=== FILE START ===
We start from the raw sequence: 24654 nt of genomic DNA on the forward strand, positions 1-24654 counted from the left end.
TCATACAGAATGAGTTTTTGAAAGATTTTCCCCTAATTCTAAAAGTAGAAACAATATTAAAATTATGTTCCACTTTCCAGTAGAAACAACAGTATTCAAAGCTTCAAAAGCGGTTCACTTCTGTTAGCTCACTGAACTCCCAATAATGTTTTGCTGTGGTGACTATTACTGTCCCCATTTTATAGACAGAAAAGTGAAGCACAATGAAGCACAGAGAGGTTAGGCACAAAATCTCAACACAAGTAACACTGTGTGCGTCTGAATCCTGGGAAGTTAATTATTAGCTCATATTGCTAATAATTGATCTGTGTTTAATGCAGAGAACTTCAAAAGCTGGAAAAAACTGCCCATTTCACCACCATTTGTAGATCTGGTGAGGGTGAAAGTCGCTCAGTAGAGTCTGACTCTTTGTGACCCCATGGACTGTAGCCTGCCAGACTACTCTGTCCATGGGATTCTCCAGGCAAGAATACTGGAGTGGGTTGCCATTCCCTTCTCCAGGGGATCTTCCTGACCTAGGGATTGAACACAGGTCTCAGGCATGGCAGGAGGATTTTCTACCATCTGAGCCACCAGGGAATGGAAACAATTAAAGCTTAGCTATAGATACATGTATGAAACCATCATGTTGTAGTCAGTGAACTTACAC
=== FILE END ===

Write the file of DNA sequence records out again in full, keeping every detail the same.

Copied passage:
We start from the raw sequence: 24654 nt of genomic DNA on the forward strand, positions 1-24654 counted from the left end.
TCATACAGAATGAGTTTTTGAAAGATTTTCCCCTAATTCTAAAAGTAGAAACAATATTAAAATTATGTTCCACTTTCCAGTAGAAACAACAGTATTCAAAGCTTCAAAAGCGGTTCACTTCTGTTAGCTCACTGAACTCCCAATAATGTTTTGCTGTGGTGACTATTACTGTCCCCATTTTATAGACAGAAAAGTGAAGCACAATGAAGCACAGAGAGGTTAGGCACAAAATCTCAACACAAGTAACACTGTGTGCGTCTGAATCCTGGGAAGTTAATTATTAGCTCATATTGCTAATAATTGATCTGTGTTTAATGCAGAGAACTTCAAAAGCTGGAAAAAACTGCCCATTTCACCACCATTTGTAGATCTGGTGAGGGTGAAAGTCGCTCAGTAGAGTCTGACTCTTTGTGACCCCATGGACTGTAGCCTGCCAGACTACTCTGTCCATGGGATTCTCCAGGCAAGAATACTGGAGTGGGTTGCCATTCCCTTCTCCAGGGGATCTTCCTGACCTAGGGATTGAACACAGGTCTCAGGCATGGCAGGAGGATTTTCTACCATCTGAGCCACCAGGGAATGGAAACAATTAAAGCTTAGCTATAGATACATGTATGAAACCATCATGTTGTAGTCAGTGAACTTACAC